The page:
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The Beauty and Eloquence of the Quran (part 1 of 2)

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Description: At a time when eloquence was perfectly competitive, the Quran of miraculous explanation was revealed.

  • By Munir Munshey
  • Published on 02 Sep 2010
  • Last modified on 21 Jan 2018
  • Printed: 364
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  • Rating: 5 out of 5
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The first audiences of the Quran were the desert-dwellers of Arabia, who were proud of their language skills.  Their material possessions were meager, but their language was far in advance of their culture.  They earned their livelihood by trading and took many trips abroad to buy and sell goods.  Their long journeys across the desert provided them the time to ponder about nature, and the order of the nature of things.  They were very meticulous in their choice of words, and very specific in their speech.  They adored oratory and diction, and effective communication.  They were skillful in the articulation of finer thoughts, and quite adroit in their expression of ideas.  Words were their wares, and eloquence was their fetish and forte.  Communicating finer thoughts in the finest form was their obsession.  Composing poetry and prose was their passion.  They vied each other in their ability to be fluent and eloquent.  They produced elegant literature of high quality, even though the subjects they chose were mostly petty and profane.  They squandered their skills in embellishing the tales of their tryst, their amorous exploits and adventures, the exaggerated and boastful accounts of their valor in warfare, and the virtues of their wine and women.  Their written literature was scanty, but they had a prolific memory and committed thousands of quotes, anecdotes and poems to memory.  Their literature was passed along to subsequent generations by oral traditions.  So proud were they of their diction and eloquence that they declared themselves to be the masters of the language, and others to be deprived of the faculty of speech.  Compared to theirs, other languages were merely the crude communications of inarticulate mute men.  They referred to all non-Arabs as ‘Ajums’, those suffering from a speech impediment.

When the Arabs first heard the Quran, they were awe-struck by its eloquence and listened in amazement.  Never before in their life had they heard such a stunning and stately sermon.  Their instincts convinced them that such a noble and impressive discourse could only be a divine diction, not a human creation.  It was far more sublime and solemn than all their literature put together.  The Quran proclaimed that it was not a man-made composition, and challenged its audience to present any composition that matches its style and elegance.  It declared that humans would fail to produce a single composition to match its caliber, even if they joined hands and converged and coordinated their efforts.  It threw the gauntlet,

“And if you are in doubt about what We have sent down upon Our slave [Muhammad], then produce a Surah the like thereof and call upon your witnesses other than Allah, if you should be truthful.” (Quran 2:23)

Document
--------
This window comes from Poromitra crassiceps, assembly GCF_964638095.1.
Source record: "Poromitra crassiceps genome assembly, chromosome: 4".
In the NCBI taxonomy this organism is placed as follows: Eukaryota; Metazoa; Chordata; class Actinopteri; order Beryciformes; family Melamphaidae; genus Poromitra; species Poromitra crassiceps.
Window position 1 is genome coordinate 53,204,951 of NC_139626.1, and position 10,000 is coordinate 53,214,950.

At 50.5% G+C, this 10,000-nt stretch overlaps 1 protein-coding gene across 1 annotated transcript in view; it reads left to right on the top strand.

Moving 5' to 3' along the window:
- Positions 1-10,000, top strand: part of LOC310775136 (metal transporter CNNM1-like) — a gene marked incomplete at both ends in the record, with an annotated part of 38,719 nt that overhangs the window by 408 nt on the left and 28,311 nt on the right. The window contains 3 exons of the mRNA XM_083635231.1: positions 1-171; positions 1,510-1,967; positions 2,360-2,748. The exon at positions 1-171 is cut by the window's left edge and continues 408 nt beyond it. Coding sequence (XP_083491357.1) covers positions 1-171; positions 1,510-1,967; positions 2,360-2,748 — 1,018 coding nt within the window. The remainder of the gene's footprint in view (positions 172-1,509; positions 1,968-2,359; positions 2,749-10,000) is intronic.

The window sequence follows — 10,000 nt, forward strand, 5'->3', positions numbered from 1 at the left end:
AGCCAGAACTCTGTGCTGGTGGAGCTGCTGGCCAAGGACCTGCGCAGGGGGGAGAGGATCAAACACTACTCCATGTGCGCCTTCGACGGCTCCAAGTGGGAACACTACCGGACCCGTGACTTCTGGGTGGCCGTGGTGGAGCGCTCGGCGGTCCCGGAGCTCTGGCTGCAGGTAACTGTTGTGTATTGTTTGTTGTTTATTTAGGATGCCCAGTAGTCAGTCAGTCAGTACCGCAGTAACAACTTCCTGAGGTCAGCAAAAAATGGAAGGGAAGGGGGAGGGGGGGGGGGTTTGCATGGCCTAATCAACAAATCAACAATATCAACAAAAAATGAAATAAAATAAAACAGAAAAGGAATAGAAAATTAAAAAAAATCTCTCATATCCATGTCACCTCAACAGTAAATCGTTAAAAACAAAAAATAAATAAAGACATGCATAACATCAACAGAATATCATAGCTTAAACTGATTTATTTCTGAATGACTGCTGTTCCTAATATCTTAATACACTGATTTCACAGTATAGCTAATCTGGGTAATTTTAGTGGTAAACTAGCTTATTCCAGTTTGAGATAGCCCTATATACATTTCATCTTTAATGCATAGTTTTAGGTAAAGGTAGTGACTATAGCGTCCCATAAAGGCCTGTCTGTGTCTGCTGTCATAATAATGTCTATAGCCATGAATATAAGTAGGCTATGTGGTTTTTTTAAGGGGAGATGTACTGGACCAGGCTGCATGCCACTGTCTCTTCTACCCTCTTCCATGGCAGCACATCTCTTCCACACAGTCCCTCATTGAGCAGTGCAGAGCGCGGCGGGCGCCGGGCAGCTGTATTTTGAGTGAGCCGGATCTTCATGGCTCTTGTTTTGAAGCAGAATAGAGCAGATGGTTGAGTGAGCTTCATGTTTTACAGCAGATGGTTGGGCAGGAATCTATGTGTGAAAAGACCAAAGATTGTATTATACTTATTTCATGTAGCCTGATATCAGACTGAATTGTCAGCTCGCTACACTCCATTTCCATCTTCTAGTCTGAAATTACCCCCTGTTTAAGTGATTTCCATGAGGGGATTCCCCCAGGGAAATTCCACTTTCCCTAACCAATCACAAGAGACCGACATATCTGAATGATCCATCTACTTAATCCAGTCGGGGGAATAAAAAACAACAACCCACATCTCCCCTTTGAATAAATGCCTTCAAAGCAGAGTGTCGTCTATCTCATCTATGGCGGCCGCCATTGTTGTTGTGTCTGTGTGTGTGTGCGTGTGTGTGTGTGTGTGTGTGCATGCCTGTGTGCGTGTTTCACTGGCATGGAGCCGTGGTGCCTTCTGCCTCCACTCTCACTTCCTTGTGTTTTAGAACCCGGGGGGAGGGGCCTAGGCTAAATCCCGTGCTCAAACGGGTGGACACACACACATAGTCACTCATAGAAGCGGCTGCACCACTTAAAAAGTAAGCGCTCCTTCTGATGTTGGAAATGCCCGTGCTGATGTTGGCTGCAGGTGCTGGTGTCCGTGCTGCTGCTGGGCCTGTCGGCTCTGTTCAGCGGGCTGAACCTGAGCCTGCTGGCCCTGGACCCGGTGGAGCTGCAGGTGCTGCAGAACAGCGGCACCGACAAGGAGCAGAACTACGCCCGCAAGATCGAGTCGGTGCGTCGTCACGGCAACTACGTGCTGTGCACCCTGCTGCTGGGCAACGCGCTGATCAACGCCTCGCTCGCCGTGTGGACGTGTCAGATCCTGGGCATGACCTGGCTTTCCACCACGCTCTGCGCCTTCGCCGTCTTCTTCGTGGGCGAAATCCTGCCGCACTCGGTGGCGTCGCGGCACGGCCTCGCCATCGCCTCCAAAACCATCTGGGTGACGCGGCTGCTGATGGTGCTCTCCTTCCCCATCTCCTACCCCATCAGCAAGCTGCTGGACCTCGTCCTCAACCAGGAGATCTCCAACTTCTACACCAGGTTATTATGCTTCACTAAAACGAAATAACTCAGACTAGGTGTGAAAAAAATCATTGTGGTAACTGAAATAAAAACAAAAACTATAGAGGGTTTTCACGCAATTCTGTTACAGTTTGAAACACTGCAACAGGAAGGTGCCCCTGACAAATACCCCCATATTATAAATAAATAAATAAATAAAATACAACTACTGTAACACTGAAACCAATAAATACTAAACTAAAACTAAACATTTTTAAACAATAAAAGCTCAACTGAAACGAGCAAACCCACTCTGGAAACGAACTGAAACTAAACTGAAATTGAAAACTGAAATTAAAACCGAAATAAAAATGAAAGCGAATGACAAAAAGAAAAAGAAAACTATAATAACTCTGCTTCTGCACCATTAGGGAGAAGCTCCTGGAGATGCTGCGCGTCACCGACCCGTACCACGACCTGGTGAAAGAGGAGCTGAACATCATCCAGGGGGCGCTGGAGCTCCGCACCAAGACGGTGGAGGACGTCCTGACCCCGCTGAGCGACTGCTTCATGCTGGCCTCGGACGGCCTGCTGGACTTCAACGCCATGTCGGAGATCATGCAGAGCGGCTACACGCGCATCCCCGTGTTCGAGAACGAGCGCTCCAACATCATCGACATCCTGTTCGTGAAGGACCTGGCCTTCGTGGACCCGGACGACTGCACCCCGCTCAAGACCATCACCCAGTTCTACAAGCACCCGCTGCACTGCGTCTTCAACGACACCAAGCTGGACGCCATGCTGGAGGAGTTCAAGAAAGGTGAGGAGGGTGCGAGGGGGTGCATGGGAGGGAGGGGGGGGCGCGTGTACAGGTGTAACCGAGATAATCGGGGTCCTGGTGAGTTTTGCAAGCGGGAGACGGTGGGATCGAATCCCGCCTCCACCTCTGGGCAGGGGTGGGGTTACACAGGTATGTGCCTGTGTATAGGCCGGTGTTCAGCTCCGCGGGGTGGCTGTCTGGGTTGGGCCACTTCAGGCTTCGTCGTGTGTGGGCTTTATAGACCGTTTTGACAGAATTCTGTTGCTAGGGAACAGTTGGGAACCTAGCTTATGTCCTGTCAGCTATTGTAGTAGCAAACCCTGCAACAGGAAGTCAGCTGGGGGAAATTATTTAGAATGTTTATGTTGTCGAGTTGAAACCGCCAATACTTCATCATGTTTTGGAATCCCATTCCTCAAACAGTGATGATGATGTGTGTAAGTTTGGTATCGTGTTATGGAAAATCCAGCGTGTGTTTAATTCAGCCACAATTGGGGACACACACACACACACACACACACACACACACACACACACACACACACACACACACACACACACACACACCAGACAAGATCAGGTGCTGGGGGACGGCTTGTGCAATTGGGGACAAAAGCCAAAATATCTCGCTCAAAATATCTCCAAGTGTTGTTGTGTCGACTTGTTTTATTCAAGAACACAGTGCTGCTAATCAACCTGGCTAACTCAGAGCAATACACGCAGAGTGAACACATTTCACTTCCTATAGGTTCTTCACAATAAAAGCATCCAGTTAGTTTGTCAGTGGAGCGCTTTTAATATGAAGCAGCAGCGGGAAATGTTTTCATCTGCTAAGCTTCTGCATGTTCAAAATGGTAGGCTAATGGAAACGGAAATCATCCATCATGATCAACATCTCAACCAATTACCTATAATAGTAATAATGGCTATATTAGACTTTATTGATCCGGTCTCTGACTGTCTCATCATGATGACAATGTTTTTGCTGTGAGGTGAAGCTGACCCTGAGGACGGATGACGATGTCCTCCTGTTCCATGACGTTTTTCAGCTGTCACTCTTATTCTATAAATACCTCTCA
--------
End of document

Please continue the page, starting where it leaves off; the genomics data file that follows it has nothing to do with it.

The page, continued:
The expert composers of Arabia heard the dare, but could not come up with an answer.  Compared to the Quran their literary endeavors appeared clumsy and childish.  They felt like they were inexperienced novices.  The distinguished and prolific poets seemed immature. The enthusiastic orators found themselves at a loss for words.  They were humbled and humiliated by the words of the Quran.  The masters of the Arabic language failed to find any flaw or lapse in the language of the Quran.  They acknowledged defeat and expressed their inability to match it.  Many were so mesmerized by its message that they embraced Islam right there and then.  The internal evidence of the Quran is enough to dispel doubts.  When one reads it, it becomes clear that no man could have written it.

Man is the subject of the Quran.  It narrates the story of man as an integral whole, and it describes all the stages of man’s journey to his ultimate destination-- birth, life, death, resurrection, the judgment of his deeds and depending upon the judgment, heaven or hell.  In this temporal and physical world, the observation and experience of man is restricted to his birth, the trials and tribulations of his life and his death.  His five senses do not enable him to perceive an existence beyond the confines of this physical world.  The eyes do not see light emanating from the other world, and the ears do not detect sounds from the other side.  The hands cannot feel, the nose cannot smell, and the tongue cannot taste anything that is not of this world.  The mind therefore fails to perceive the presence of the world beyond. 

The great beyond lies past the borders of death.  Resurrection, the judgment of deeds, and heaven and hell are events scheduled to take place there.  Fluently and poignantly, and with an aura of confidence, the Quran describes these events in detail.  It narrates with the knowledge of certainty.  It discusses the events of the other world with the same ease and eloquence as the events of this world.  Ever since it was first revealed its diction and eloquence remain unsurpassed, not only in Arabic but also in all languages of the world.  The challenge still stands.  Man will never be able to match its literary quality. 

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